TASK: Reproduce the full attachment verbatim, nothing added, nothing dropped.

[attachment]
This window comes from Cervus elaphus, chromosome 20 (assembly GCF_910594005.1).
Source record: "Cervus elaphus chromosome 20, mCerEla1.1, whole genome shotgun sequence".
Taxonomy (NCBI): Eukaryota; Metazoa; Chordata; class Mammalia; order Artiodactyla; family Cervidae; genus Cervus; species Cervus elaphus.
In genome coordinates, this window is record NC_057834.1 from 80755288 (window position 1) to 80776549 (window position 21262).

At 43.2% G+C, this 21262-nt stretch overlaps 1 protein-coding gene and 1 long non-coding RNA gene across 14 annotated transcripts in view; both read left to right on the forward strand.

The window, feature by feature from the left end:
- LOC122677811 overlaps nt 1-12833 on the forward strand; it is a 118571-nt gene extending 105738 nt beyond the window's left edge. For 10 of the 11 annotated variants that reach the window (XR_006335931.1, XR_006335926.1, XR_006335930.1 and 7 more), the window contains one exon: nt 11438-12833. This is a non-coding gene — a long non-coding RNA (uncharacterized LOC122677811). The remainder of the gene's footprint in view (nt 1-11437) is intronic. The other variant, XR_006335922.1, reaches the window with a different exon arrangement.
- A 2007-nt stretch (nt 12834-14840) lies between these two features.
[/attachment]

This window comes from Cervus elaphus, chromosome 20 (assembly GCF_910594005.1).
Source record: "Cervus elaphus chromosome 20, mCerEla1.1, whole genome shotgun sequence".
Taxonomy (NCBI): Eukaryota; Metazoa; Chordata; class Mammalia; order Artiodactyla; family Cervidae; genus Cervus; species Cervus elaphus.
In genome coordinates, this window is record NC_057834.1 from 80755288 (window position 1) to 80776549 (window position 21262).

At 43.2% G+C, this 21262-nt stretch overlaps 1 protein-coding gene and 1 long non-coding RNA gene across 14 annotated transcripts in view; both read left to right on the forward strand.

The window, feature by feature from the left end:
- LOC122677811 overlaps nt 1-12833 on the forward strand; it is a 118571-nt gene extending 105738 nt beyond the window's left edge. For 10 of the 11 annotated variants that reach the window (XR_006335931.1, XR_006335926.1, XR_006335930.1 and 7 more), the window contains one exon: nt 11438-12833. This is a non-coding gene — a long non-coding RNA (uncharacterized LOC122677811). The remainder of the gene's footprint in view (nt 1-11437) is intronic. The other variant, XR_006335922.1, reaches the window with a different exon arrangement.
- A 2007-nt stretch (nt 12834-14840) lies between these two features.